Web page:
Finally, ProIV allows you to use the same name for two 'target' variables of a call. This is a minefield. I can only assume that this allows B parameters to be implemented as I O parameters or maybe B was added later and there is some legacy code that uses I O to achieve the same result but I suspect that other queer results can be achieved. 1=2? You ain't seen nothing yet :-)

So the problem/issue is much bigger than this thread would suggest. Fixing some bits of it should be simple but there are fundamental issues of support for legacy apps that need to be addressed.

#57 Glenn Meyers

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Posted 25 July 2001 - 12:49 PM

I haven't recovered from Political Correctness yet.
Now we have Computer Correctness and Scientific Correctness??


Where's my Lemming suit?? I feel the need to hurl myself off a tall cliff!

#58 Richard Bassett

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Posted 25 July 2001 - 01:17 PM

You are absolutely correct in saying my 'full' solution would break code of the type you describe.

Personally, I think the caller should abide by the parameter types.
For example (assume a global logic for ease of illustration):

Where definition of MYGLOBAL has PARMS(#N, #V1, #V2, #V3)

Then I think it better practice for a caller to say:
MYGLOBAL(1, #R1, #unused, #unused)
than to say
MYGLOBAL(1, #R1, 0, 0)

Nevertheless, I accept that people may well have done this.

As you and Dan suggest, the solution is to copy the literal to provide call by value behaviour.

As I said in reply to Dan, the only reason I don't like this is that it makes the global function parameter types a bit of a misnomer in the case of literals. As a 'strictness' enthusiast, I would be prepared to correct existing usage which I considered bad practice but I accept that not everybody will.

>I have already suggested (not here) that for a global function a gen error (or possibly a warning) should be raised if you attempt to pass the same variable in more than one B and/or O parameter.
Absolutely agree.

ER.. So as far as I can see, implementing call by value semantics for literals in all cases for global logics and globals functions will solve the problem to everyone's (almost complete) satisfaction. And a warning for using the same variable twice as a 'target' argument would be icing on the cake.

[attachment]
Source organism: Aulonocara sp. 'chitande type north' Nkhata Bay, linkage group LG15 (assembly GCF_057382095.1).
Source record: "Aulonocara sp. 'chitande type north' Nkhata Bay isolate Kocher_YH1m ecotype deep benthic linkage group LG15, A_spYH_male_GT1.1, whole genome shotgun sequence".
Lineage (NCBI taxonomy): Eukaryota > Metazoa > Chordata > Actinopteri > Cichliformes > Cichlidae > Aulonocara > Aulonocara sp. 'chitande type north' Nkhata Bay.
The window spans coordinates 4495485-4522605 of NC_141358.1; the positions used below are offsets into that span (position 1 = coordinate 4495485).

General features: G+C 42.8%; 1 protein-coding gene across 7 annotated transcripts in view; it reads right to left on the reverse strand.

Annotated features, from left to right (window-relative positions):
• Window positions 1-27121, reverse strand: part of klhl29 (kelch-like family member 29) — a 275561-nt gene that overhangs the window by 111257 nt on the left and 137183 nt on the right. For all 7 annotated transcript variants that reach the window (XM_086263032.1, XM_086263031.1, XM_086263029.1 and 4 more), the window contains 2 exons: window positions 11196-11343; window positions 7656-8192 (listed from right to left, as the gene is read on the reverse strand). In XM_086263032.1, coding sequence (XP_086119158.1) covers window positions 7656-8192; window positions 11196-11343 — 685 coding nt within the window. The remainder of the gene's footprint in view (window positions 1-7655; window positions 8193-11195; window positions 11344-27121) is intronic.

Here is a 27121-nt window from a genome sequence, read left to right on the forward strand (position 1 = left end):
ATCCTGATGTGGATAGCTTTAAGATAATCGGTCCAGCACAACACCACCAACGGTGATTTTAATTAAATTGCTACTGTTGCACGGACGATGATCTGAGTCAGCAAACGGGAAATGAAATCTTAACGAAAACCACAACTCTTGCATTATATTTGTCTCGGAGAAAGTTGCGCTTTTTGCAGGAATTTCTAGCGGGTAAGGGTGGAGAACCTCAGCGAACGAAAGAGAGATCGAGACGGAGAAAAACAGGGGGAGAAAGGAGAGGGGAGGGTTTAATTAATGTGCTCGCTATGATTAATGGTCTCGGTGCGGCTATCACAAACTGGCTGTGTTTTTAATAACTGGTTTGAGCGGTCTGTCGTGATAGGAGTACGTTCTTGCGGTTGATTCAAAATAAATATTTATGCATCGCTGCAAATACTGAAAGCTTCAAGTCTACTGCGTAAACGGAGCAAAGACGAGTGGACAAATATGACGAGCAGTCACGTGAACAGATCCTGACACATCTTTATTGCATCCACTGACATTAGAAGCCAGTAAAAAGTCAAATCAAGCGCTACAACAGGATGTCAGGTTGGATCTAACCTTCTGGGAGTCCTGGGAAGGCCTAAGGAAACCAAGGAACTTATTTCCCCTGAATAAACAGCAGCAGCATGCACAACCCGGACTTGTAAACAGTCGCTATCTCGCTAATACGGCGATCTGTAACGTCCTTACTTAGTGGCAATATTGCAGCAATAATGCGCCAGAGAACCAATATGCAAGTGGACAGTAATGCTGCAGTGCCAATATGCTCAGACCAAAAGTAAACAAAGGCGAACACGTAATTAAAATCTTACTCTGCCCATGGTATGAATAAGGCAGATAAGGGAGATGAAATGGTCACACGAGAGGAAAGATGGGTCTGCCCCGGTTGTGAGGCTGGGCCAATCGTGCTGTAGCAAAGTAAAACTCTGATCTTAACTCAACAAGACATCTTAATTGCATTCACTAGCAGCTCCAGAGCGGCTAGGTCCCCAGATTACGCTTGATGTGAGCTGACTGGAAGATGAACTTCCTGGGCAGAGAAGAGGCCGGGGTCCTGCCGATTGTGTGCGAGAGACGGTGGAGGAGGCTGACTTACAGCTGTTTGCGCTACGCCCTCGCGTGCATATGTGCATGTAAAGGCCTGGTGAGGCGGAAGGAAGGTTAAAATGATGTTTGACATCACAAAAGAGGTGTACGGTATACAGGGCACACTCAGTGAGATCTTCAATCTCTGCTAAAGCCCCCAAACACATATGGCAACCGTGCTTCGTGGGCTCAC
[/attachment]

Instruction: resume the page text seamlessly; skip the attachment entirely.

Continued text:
Any chance of this happening then?
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#59 Richard Bassett

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Posted 25 July 2001 - 01:22 PM

Your point 4 is valid, not least because copying the literal is the way to address Tim's objection regarding backward compatibility. The reason I didn't like it is because it makes the (O)utput and (B)oth parameter types 'misleading' in the case of literals. For example, if they were OUT and INOUT keywords in a 3GL they would no longer always 'mean what they said' because literals would always have call-by-value (IN) semantics regardless of the coded parameter type.

This is a case where I think there is conflict between backward compatibility and what I would call keeping the language 'honest'. Nevertheless I wouldn't have a problem with backward compatibility winning out, it usually does :-)

I certainly wouldn't want to see you alternative (more logic entry points).
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#60 Richard Bassett

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Posted 25 July 2001 - 01:31 PM

> This is getting tedious.
I guess so for those of us who think they have nothing to learn.
Seriously, I don't want to get into a pissing contest here, but I get the impression you're about to explode with righteous anger and I really don't think it's justified.

>C DOES NOT HAVE PASS BY REFERENCE EVEN FOR ARRAYS.
'C arrays are always passed by reference'
p.371 Programming Language Pragmatics, Michael L Scott, Morgan Kaufman, 2000

> char ptr[] = 'Hello world';
There is an important difference between these definitions:
char amessage[] = 'now is the time'; /* an array */
char *pmessage = 'now is the time'; /* a pointer */
p.104 The C Programming Language 2nd Ed, Kernighan & Ritchie, Prentice Hall, 1988
Your choice of the variable name ptr is misleading.

> You can write what ever you like for callbyref. The value of ptr WILL NOT CHANGE
You missed the whole point. No one is interested in the value of ptr changing, only in the value of the array (ie: 'Hello World'). If you look at my previous posting the variable str behaves precisely as an alias for the variable greeting - with reference semantics. The deliberate mistake (the classic = for ==) made it clear that modifying the string was the issue.

> C does have call by reference.
PlusPlus eaten by Rob I presume (he must be getting full by now).

>Will people please find out what the difference between call by reference and call by value are and how you can use pointers to simulate call by reference in a call by value model.
I thought my 'very long' post set out the difference pretty clearly as I understand it, which bit didn't you like? Also when I previously said 'You can simulate call-by-reference in any language which has pointers' you dissed me saying 'Call by reference and call by pointer are NOT the same' so I'm not clear what you're trying to say here really.

>Note that in a call by reference model you cannot pass constants. You have to simulate call by value by passing a reference to a copy of the constant.
Possibly you are remaking your (valid) point about numeric literals which might be difficult to access 'by reference' (in registers maybe?). However for constants in the general sense I disagree.You don't need a copy if the language is safe enough to guarantee the constant will not be modified. This was in my 'very long' post so I'll just copy it:

Call by reference does NOT have to be unsafe
--------------------------------------------
It has been suggested several times in the forum that where the call by reference mechanism is used, this will OF NECESSITY bring with it the problem of constants/literals potentially being modified.
This is not true. PROVIDED a language requires that all formal parameters are classified as IN, OUT or INOUT, the language disallows modifications to IN parameters and the language ensures constants/literals/expressions are ONLY passed as IN parameters THEN the problem cannot arise. Ada has been doing this since 1983.
Nothing's as simple as you think